Middle East Airlines (MEA) has backed down on a threat to lay-off most its workers over the summer, but a showdown looms for later in the year.

The carrier has been in talks with unions over redundancies for three months since the Lebanese Government released its restructuring plan for the airline as a prelude to eventual privatisation.

The airline, which lost $40 million last year, is spending $70 million on salaries for 4,300 employees, many of whom have been idle for years as a result of the country's civil war. Now the carrier has shrunk to the point where it serves 20 destinations with an all-Airbus fleet of three A320s, two A321s, three A310-200s and a single A300-600R while staff numbers are static.

The restructuring plan proposes mixing layoffs with early retirement for many of the older staff and the transfer of some employees to MEA subsidiaries, including Middle East Airlines Services, which runs Beirut International Airport, and is set to grow as a result of a nascent open skies policy.

The report is believed to have put MEA's overstaffing at 75% and the government is determined to push the job cuts through, since the central bank is financing the airline's losses.

Lebanese transport minister Najib Mikati told the regional publication Bardawil that if the redundancies are not accepted, the airline will be forced to file for bankruptcy. A "New MEA" would be created in its place.

Mikati says the privatisation depends on how fast reforms can be pushed through, with a foreign take-over possible by 2003 or an Initial Public Offering by 2005.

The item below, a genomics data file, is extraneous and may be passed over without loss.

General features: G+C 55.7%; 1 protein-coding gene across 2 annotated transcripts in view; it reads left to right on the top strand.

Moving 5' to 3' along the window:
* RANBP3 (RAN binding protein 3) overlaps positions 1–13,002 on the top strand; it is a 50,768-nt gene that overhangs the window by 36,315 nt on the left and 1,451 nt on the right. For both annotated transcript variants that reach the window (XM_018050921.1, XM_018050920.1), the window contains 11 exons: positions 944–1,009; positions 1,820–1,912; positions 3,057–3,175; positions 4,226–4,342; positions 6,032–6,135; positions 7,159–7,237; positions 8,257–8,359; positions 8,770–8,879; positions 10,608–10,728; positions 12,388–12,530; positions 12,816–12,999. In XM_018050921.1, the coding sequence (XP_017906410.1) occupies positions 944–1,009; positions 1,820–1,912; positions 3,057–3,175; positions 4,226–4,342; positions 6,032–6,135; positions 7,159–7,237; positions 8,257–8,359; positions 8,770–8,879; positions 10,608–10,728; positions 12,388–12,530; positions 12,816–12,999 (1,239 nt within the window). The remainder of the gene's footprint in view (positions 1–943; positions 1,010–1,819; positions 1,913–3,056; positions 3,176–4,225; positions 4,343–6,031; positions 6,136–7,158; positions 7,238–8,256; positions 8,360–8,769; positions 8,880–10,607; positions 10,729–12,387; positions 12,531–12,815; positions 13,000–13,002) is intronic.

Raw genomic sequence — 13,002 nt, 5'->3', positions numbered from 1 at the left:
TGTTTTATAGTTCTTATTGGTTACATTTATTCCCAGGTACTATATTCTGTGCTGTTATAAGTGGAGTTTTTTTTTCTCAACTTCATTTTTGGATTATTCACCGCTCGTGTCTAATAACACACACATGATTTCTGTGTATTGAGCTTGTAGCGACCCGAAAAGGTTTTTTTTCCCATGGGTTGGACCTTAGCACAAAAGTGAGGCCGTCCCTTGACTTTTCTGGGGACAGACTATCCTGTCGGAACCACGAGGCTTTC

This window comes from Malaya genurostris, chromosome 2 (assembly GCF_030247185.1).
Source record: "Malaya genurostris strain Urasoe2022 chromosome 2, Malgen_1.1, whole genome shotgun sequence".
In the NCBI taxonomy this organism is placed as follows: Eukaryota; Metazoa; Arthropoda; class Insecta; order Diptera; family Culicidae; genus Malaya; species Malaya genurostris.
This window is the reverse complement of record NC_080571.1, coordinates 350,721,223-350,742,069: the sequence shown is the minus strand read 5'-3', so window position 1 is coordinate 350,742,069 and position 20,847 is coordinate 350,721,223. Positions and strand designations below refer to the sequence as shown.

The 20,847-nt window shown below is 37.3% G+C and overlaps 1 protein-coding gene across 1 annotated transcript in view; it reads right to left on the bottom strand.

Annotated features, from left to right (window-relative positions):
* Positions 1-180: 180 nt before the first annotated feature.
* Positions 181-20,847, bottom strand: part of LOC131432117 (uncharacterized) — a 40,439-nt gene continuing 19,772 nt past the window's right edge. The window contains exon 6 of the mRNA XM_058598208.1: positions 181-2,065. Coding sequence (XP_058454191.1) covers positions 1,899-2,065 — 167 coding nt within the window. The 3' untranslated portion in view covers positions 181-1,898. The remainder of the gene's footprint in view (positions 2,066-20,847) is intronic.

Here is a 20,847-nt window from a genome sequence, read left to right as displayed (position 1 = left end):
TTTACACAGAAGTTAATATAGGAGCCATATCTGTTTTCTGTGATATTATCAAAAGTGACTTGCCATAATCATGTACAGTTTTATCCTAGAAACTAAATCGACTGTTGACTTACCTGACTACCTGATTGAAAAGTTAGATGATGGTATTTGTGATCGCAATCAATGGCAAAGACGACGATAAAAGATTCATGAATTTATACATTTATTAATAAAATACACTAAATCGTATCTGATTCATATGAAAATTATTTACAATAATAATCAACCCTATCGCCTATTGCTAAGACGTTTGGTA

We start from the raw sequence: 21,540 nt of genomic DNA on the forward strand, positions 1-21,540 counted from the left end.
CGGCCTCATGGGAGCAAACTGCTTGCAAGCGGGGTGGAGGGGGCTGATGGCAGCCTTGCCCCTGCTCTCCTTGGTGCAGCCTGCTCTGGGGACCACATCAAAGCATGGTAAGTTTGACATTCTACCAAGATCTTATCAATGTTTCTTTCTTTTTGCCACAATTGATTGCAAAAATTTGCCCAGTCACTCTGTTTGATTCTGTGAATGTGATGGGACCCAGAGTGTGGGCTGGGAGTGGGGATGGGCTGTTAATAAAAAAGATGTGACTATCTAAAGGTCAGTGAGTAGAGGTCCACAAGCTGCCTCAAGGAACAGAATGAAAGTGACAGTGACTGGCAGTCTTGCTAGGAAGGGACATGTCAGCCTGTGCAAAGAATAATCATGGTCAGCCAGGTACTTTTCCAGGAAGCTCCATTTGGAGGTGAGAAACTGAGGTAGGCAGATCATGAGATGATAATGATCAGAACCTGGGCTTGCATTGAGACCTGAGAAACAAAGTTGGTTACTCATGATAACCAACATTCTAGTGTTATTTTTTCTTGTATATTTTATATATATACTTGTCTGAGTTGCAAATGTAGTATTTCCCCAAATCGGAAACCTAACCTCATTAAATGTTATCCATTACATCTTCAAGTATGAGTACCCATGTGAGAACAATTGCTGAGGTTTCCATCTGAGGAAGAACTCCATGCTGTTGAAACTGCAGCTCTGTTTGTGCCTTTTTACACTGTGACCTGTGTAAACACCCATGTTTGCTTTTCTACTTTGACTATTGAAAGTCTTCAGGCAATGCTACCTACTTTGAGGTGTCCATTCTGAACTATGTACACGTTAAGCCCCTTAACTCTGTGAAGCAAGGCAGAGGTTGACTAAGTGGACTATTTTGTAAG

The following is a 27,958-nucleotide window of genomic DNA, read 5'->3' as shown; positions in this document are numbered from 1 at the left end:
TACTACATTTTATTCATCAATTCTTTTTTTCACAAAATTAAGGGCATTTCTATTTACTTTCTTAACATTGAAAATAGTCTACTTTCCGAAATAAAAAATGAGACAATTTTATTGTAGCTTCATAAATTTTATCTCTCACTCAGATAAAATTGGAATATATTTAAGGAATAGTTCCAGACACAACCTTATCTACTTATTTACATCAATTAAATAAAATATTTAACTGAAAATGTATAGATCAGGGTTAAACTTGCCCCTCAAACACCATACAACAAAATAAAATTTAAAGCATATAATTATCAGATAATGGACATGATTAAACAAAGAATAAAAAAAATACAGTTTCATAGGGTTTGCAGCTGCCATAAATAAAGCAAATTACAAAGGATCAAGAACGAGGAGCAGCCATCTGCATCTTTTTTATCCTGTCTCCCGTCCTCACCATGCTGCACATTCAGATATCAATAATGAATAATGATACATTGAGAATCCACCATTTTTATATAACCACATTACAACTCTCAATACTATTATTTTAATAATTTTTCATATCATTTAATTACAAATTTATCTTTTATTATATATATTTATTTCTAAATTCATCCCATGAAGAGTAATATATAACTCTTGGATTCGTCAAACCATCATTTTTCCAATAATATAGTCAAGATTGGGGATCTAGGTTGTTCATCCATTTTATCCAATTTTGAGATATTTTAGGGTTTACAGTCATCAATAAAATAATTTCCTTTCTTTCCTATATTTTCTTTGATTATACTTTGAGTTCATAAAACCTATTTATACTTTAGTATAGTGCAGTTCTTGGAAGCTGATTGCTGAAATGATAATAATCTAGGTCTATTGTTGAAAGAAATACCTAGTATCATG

Three unions representing pilots, cabin crew and ground staff had initially mobilised against the plan, claiming their solidarity with the management during the civil war should be repayed by the airline in the form of lifelong employment created by expansion.

After redundancy notices were sent to 1,200 staff, the unions led a three-day strike in June demanding the resignation of MEA chairman Mohammad el Hout.

According to Maurice Ghorayeb, MEA's director of civil aviation, unions for the ground and cabin crews, representing 1,180 staff, have since agreed to a redundancy deal which gives them pay-offs of up to $120,000. The pilots' union has yet to agree to the terms, but Ghorayeb is "optimistic that a conclusion can be reached within days".

The airline fears further disruption during the summer peak period and, although the reform plan officially started at the beginning of this month, insiders say the strategy is to implement the "soft" parts of the plan now, delaying difficult parts until the fourth quarter.

MEA is to focus on regional routes, having abandoned plans to launch a US route after protests from Washington against its lucrative services into Iraq.

Instead, it will strengthen its ties with partner Air France's SkyTeam alliance. The airline is also in talks with Syrian Arab Airways over creating a regional joint venture.

Source: Flight International